Sunday, October 23, 2011
We live in a world that demands immediate gratification. In a super-speedy world somehow even our microwave ovens seem to be not fast enough anymore. We are used to giving voice commands and pressing buttons and getting what we want in quick time. People are sleeping together by the third date; Amazon orders are at your front door the next morning; basically the Internet can bring you anything you desire in a moment’s time. We have only to look at the young people occupying Wall Street who have just gotten out of university and are already incensed that they aren’t the CEO of a company. The spoiled brat mantra that seems to echo in all areas of our life is: “I want it, and I want it now.”
So I must admit in times like these where the bridge between a desire and its satisfaction is ever shortening, that it becomes ever harder to have patience with God. How many prayers I have made that remain unanswered. Do we have to invent an iPrayer app to get God to get busy doing His job, namely serving me and my every wish and desire? And that is really the crux of today’s problems both spiritually and in the chaotic self-centered world we live in: We have forgotten who is here to serve whom. And that forgetfulness has been coated with impudence and impatience. We act like we are entitled to everything and tend to be appreciative of so little.
I heard a great line a few months back that questioned: “What if you woke up tomorrow with only the things you thanked God for yesterday?” Personally, I would have awoken this morning with a great parking space. So often I hear from people that they don’t understand why God is being so hard on them or why they just can’t seem to get what they ordered from that big eBay in the sky. And I answer them the same way I answer myself: We are not here to give orders to God but rather to serve His purpose in all that we do--and that is to better ourselves and the world we live in. The point is not to be nice and content when you get what you want, the point is to elevate each terrain you walk upon until you reach your destination. In a sense I agree with Herman Cain who said that if you are not rich it is your OWN fault. No, sometimes God doesn’t bless our best efforts and not all of us can be financially rich regardless how hard we try, but the person we are inside and the world we engage along our journey can be enriched if we strive with dignity, kindness, mercy, compassion and generosity.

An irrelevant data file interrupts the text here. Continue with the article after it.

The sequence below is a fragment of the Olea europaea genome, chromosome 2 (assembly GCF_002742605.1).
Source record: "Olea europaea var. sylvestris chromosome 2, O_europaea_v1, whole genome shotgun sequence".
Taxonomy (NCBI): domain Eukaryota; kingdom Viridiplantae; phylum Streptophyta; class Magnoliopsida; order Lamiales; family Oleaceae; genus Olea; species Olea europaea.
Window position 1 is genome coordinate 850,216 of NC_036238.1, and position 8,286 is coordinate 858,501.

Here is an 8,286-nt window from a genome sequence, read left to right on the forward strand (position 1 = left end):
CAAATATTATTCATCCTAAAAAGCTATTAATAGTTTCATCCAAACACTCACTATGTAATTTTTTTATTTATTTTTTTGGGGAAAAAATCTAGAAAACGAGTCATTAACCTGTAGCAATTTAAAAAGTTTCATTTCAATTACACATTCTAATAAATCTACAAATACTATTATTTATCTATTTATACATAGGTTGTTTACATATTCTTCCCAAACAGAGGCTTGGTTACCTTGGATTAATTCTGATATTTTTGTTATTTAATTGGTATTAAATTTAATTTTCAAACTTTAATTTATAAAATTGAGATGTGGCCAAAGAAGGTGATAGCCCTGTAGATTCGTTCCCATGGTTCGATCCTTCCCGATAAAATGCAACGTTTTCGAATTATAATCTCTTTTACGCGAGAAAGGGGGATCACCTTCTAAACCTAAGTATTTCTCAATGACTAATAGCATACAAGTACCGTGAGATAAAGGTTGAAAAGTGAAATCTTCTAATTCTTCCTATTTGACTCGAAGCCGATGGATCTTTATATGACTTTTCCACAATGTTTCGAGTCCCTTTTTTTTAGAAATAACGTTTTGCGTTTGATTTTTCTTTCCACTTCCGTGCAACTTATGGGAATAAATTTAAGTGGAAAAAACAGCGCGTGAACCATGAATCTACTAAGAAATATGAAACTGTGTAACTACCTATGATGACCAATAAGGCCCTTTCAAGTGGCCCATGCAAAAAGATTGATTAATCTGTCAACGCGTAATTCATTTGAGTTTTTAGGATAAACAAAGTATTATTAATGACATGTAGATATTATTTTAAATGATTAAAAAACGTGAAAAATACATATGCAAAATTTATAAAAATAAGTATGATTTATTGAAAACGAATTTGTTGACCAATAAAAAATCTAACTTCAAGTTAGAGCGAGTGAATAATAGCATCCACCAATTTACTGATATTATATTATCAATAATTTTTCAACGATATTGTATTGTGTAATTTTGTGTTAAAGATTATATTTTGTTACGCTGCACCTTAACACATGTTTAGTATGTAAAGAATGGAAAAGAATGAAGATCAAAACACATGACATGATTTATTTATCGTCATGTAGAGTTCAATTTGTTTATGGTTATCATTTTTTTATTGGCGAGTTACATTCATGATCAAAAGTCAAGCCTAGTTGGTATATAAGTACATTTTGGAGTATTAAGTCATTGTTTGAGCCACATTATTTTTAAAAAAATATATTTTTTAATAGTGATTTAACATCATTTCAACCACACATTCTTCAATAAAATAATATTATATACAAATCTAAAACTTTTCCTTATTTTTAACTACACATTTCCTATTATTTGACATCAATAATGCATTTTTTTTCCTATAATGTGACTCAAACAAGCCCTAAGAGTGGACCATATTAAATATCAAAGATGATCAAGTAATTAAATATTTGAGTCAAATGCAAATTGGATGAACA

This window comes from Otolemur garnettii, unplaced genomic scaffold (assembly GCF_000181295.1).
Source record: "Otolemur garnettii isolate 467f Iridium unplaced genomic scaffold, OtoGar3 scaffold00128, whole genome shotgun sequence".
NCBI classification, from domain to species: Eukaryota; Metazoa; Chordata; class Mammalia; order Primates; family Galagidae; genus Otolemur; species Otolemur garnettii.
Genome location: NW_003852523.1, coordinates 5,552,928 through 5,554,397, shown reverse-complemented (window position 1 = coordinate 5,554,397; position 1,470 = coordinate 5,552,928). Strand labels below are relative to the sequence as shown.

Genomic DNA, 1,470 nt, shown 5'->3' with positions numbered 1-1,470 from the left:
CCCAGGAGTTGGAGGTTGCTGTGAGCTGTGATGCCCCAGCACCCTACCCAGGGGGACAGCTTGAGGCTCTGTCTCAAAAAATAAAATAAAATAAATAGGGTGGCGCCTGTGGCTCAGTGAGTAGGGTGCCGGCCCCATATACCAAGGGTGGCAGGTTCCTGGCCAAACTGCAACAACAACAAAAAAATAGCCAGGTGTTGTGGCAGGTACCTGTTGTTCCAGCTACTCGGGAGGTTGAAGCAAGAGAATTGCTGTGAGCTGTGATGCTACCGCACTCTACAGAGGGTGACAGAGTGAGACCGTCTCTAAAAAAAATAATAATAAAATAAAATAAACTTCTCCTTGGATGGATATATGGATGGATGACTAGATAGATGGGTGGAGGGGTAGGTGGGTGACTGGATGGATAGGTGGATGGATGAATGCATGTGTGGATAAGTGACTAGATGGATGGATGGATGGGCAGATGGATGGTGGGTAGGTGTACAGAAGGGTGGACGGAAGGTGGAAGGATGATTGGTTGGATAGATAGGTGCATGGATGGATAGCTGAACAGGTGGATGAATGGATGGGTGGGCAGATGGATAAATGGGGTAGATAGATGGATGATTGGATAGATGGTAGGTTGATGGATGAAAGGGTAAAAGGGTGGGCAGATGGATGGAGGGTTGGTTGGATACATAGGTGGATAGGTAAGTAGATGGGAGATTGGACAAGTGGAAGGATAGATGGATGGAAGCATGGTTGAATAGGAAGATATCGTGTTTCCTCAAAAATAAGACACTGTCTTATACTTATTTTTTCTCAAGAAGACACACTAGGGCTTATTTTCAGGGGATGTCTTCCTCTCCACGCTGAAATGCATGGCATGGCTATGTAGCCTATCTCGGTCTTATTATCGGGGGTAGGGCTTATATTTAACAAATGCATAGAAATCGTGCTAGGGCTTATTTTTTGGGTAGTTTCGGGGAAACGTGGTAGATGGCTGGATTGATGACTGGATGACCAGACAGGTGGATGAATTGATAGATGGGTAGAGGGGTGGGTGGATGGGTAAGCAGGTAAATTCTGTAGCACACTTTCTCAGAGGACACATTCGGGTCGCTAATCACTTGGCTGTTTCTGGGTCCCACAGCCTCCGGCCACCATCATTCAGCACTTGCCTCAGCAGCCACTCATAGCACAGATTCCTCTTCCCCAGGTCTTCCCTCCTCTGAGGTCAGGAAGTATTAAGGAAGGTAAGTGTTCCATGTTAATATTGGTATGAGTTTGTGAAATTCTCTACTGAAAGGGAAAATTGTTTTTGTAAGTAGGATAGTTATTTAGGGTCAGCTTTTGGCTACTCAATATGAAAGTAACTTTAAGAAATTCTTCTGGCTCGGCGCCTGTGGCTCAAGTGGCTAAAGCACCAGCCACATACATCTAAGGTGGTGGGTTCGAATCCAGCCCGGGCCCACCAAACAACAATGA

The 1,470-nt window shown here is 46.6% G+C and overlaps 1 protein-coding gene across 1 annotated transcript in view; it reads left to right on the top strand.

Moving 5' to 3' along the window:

But we are so busy serving and overstuffing ourselves with our immediate wants and desires that we don’t realize that from a spiritual standpoint we look like blubbery busting corpulent Romans suckling on grapes of wrath. But the word of God, our spiritual trainer, is here to refine us and shape us into fit, beautiful appreciative souls. It’s in serving God in all our doings--in how we say “hello” to strangers; in how we talk to people who bug us; in how we treat those who need us, in how we plow through life with our strivings--that we become mensches and really fulfill the reason we were put on this earth.
So, as a journalist, when I attend events with very affluent people who are so used to getting what they want that they tend to be mean, rude and condescending to waiters and hired help, I cannot but think: No sir, you did not make it, you LOST it.
In the Torah there is a strict prohibition against cutting down fruit trees. Doing so can bring terrible luck, perhaps death. Even if a person has a valuable property and wants to erect a house in place of the fruit trees, NO CAN DO. It should make us realize that if we have to go to such lengths to build our lives around the living fruit tree, then how more do we have to guard the dignity of people while we strive forward in life? A take away lesson for me is clear: As we strive to make our way and stake our territory in personal relationships, in work and in our community, we cannot fell life to pave our way. People’s lives, feelings, time, money etc., cannot be collateral damage to fulfill our needs.